The maps are mostly at a scale about that of regional road maps of Earth, with every inch of map equivalent to a little more than 3 miles of asteroid, NASA's Jet Propulsion Laboratory in Pasadena, Calif., reported.
The atlas was created from mosaics of 10,000 images taken by Dawn's framing camera instrument at a low altitude of about 130 miles from the surface of the asteroid, which has a diameter of about 326 miles, researchers said.
"Creating the atlas has been a painstaking task -- each map sheet of this series has used roughly 400 images," researcher Thomas Roatsch, who presented the images at the European Planetary Science Congress 2013 in London, said.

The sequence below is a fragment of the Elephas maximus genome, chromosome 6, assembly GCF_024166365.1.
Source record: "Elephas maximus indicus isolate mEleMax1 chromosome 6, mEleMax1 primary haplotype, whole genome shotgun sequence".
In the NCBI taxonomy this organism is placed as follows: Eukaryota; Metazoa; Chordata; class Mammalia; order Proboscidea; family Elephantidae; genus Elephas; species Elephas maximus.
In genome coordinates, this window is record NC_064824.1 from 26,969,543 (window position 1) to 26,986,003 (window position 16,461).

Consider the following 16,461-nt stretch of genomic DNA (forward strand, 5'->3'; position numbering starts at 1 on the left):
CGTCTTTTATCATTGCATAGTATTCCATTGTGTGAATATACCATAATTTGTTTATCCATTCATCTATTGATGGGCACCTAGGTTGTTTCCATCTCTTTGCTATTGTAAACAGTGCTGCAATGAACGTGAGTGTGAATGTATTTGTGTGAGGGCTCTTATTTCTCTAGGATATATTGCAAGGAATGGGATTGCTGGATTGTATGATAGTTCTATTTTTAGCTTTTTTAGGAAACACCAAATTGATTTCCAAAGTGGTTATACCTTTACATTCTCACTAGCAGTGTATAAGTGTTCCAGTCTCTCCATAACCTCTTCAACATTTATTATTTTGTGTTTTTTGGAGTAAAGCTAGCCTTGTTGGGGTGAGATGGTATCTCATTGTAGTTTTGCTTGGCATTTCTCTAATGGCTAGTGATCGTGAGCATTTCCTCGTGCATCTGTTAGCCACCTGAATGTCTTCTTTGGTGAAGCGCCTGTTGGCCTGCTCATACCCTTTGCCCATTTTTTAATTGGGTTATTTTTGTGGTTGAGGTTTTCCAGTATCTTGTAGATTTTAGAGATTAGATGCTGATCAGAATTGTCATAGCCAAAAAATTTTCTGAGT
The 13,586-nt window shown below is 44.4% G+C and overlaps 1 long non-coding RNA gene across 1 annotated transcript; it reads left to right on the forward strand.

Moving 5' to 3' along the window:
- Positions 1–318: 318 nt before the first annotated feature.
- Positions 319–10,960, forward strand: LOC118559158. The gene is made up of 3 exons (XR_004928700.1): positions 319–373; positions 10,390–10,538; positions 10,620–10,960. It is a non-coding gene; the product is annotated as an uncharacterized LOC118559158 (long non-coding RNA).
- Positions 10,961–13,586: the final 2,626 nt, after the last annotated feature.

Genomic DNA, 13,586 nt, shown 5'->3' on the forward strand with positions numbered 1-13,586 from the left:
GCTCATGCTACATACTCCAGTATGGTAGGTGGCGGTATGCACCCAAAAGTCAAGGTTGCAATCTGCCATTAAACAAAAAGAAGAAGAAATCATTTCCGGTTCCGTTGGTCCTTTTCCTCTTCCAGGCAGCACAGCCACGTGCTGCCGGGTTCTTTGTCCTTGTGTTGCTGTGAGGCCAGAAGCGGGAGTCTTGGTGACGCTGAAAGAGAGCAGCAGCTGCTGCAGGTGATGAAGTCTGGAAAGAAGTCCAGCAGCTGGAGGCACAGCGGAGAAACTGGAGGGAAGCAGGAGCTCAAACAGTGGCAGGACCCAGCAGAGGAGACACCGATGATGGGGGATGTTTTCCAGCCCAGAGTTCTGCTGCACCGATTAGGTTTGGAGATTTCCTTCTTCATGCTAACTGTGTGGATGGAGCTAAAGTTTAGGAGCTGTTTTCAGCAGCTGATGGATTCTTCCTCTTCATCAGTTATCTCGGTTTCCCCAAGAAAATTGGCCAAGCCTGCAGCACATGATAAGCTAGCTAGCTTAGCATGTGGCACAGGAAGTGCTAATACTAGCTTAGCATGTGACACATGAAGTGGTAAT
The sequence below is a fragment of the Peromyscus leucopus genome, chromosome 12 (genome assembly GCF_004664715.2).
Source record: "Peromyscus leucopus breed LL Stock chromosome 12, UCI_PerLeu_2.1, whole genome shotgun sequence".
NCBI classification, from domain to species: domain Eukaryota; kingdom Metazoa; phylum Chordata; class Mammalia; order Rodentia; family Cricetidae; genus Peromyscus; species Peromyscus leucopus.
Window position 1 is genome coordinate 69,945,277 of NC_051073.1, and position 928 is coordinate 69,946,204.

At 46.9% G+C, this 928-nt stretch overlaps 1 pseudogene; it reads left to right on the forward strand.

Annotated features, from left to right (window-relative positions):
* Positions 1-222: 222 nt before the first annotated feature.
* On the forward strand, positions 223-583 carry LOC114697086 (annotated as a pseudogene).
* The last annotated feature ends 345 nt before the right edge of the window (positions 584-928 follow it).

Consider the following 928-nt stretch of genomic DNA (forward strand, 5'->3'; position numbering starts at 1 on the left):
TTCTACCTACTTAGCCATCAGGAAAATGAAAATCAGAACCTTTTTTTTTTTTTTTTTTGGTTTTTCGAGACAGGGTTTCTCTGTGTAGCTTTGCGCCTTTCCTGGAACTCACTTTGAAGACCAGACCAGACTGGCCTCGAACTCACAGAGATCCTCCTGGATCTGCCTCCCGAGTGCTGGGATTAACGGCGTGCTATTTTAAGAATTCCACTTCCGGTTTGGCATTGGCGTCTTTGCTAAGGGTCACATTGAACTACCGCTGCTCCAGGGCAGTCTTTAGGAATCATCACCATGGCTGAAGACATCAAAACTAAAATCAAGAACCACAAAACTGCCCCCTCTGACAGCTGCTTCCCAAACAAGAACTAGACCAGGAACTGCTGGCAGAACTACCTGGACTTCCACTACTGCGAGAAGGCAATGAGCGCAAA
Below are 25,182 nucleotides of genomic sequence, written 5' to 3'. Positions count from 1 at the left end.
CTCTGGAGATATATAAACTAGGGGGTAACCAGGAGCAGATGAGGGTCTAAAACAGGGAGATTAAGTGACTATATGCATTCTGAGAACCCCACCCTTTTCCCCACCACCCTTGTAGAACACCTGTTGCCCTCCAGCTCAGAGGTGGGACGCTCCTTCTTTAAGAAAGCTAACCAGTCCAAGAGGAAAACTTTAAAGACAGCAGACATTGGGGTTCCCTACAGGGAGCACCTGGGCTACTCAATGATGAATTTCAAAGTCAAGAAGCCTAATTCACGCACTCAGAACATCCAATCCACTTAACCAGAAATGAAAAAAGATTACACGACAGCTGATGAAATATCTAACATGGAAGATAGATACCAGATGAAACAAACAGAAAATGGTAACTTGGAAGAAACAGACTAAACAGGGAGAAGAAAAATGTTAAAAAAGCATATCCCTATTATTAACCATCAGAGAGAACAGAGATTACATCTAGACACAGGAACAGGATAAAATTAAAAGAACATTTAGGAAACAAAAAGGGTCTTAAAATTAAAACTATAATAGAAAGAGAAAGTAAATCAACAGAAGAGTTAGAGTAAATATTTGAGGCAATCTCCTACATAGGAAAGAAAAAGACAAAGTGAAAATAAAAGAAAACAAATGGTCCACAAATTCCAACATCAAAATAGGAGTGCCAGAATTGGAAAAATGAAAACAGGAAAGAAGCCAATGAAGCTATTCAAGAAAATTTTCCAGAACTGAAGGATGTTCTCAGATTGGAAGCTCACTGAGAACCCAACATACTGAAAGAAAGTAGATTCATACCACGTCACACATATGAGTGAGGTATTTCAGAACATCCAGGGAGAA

"The atlas shows how extreme the terrain is on a body the size of Vesta. In the south pole projection alone, the Severina crater contours reach a depth of 11 miles; just over 60 miles away, the mountain peak towers about 4 miles high."
The Vesta images can be views online at http://photojournal.jpl.nasa.gov/catalog/pia17480.
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